Buky is located 150km(93mi) southwest of Cherkasy and 45km(28mi) north of Uman. The foist records about the Jewish community in Buky goes back to the late 18th century. In the beginning the community was small, but by 1897 it grew and comprised almost 60% of the total population. The majority of Jews lived in the center of the village and were involved in small scale trade. There were many craftsmen among them as well. They had a synagogue, or a prayer house, a cemetery, and Jewish schools. The community suffered during the Civil War (1919-1920) as they were attacked by different warring parties. As a result of the insecurity, many Jews chose to leave the village, especially the young ones, looking for more opportunities in the bigger towns. As a result, the Jewish population dropped drastically, and on the eve of the war only 18% of the population was Jewish.
Buky was occupied by Germans on July 22, 1941. Supposedly some Jews succeeded in fleeing when they understood what was happening.
According to the German and Hungarian archives, on November 5, 1941, members of a company of the 50th Royal Hungarian Battalion murdered more than 100 Jews and non-Jews of Buky for allegedly helping the partisans. The shooting took place at the Jewish cemetery. After the war, the Soviet Extraordinary Commission identified three mass graves. After having opened them, 74 bodies were discovered.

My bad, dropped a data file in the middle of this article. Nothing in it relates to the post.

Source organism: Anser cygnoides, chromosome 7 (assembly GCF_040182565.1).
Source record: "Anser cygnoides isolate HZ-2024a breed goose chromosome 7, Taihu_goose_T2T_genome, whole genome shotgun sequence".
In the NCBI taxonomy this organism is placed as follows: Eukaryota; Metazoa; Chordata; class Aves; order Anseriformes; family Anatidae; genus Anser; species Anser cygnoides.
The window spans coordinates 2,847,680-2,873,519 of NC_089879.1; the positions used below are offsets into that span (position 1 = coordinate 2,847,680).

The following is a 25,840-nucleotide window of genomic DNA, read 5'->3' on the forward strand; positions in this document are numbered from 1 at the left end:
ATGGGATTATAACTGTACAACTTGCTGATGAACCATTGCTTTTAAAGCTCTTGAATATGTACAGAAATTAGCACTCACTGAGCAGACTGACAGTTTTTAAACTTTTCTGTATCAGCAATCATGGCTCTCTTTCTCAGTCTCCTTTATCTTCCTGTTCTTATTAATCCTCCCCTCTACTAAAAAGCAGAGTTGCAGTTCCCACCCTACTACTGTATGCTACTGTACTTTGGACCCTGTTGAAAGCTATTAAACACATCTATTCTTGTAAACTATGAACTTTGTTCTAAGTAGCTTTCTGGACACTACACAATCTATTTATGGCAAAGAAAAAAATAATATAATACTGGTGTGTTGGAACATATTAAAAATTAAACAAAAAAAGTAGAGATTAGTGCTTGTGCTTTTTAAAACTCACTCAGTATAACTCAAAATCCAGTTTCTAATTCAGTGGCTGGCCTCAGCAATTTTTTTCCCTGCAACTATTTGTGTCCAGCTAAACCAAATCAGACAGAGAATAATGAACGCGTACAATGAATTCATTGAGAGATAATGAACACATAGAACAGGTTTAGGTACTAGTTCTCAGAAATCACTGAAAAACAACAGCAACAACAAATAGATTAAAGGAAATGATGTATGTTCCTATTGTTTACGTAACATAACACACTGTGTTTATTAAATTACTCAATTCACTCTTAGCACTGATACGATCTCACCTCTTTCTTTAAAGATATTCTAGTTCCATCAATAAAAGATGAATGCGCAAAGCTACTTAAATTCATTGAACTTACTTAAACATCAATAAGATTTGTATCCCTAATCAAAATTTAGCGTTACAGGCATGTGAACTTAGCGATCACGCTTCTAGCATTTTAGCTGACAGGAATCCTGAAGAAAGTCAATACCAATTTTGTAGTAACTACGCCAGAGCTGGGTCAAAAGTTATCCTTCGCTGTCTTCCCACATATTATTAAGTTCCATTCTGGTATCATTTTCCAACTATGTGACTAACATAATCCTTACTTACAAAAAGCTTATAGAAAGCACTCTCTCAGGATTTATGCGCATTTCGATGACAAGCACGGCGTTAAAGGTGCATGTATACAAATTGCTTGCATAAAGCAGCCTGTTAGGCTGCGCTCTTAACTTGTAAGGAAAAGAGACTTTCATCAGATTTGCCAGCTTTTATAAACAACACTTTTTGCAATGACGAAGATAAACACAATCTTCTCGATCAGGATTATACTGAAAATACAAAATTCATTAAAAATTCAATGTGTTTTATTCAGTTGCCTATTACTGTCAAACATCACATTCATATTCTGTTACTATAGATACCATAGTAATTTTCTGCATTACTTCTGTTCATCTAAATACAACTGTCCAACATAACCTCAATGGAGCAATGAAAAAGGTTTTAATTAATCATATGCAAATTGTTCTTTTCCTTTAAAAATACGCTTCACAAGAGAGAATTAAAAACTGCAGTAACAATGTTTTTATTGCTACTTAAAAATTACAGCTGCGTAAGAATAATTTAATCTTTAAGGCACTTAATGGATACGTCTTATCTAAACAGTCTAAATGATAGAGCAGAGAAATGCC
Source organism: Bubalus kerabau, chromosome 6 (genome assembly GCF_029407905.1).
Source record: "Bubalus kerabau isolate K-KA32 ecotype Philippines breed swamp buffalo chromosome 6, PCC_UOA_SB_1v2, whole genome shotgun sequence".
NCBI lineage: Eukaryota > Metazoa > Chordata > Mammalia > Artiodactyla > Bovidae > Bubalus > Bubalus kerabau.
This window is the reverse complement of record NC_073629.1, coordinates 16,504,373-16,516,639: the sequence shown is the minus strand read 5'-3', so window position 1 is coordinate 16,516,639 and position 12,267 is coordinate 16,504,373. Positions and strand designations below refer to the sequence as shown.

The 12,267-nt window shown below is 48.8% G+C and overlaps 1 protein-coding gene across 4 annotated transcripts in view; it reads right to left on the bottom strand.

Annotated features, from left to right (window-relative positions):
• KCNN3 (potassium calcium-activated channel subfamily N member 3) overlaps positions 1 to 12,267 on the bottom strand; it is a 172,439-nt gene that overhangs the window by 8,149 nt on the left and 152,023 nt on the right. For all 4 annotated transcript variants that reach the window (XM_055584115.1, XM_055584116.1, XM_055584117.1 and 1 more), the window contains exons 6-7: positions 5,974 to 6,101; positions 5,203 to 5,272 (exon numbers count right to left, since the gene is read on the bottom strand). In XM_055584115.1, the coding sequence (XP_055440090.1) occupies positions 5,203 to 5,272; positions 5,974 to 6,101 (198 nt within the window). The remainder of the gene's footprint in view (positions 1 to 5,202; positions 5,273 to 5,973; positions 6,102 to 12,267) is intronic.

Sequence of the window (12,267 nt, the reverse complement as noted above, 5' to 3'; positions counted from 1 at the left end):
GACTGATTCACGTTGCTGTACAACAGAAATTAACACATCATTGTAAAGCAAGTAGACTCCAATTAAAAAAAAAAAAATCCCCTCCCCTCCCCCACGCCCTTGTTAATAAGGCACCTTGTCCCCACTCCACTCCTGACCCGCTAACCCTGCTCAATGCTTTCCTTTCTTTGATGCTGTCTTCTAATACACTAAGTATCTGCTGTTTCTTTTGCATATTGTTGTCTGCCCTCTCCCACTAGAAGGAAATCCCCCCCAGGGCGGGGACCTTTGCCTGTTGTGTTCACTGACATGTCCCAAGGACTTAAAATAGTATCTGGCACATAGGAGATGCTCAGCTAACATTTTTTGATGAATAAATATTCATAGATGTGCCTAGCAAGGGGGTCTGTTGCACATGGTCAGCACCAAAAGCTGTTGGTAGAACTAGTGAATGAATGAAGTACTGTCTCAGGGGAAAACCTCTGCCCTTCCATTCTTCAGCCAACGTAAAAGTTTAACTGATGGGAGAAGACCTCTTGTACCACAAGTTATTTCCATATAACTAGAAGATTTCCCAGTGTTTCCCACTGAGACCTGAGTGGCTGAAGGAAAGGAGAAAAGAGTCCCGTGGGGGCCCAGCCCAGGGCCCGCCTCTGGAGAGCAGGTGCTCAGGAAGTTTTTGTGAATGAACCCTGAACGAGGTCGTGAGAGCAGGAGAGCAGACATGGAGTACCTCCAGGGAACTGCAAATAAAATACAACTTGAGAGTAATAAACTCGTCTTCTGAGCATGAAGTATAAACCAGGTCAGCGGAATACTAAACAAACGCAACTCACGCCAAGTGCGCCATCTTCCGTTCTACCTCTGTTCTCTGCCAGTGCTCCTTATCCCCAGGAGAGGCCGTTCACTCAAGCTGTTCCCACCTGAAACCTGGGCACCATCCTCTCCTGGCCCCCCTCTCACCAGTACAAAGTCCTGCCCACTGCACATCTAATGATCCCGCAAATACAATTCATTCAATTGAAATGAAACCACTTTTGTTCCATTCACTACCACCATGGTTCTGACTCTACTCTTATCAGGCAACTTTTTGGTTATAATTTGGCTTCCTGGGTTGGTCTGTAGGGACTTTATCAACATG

In late 1941, another massacre took place. According to the local witnesses interviewed by Yahad, several hundred local Jews were murdered by the Hungarians. We can assume that they were the members of the same 50th Royal Hungarian Battalion. The shootings lasted several days. With the help of the eyewitnesses Y ahad-In Unum managed not only to identify the places, but also to reconstruct the crime scene and the steps. On the day of the execution, the Jews were forced out of their houses and gathered at one place. Then, they were taken to the quarry, close to the MTS (Machine Tractor Service) located 500m away from the Buky center. Once there, a group of Jews was selected and forced to dig a pit inside the quarry. Then, they were forced to undress, get in groups of twenty, line up on the edge of the pit with backs to the shooters. The shooting was conducted by several Hungarians who fired from submachine guns. Those Jews who were not shot during this massacre were taken to the Klub, located 1,5km away from the Buky center. In April 1942, a forced labor camp was created there. Several dozens of Jews were displaced there from the surrounding villages, such as Mankivka, Piatyhory. Those fit to work were subjected to break the stones and work on the road constructions. Those who were too weak to work, according to some estimation they were 150, were taken to the quarry, the part close to the Antonivka forest and shot in May 1942. The remaining camp’s inmates were first liberated by the partisans, but then recaptured and detained in the same building before being shot shortly after that in 1943.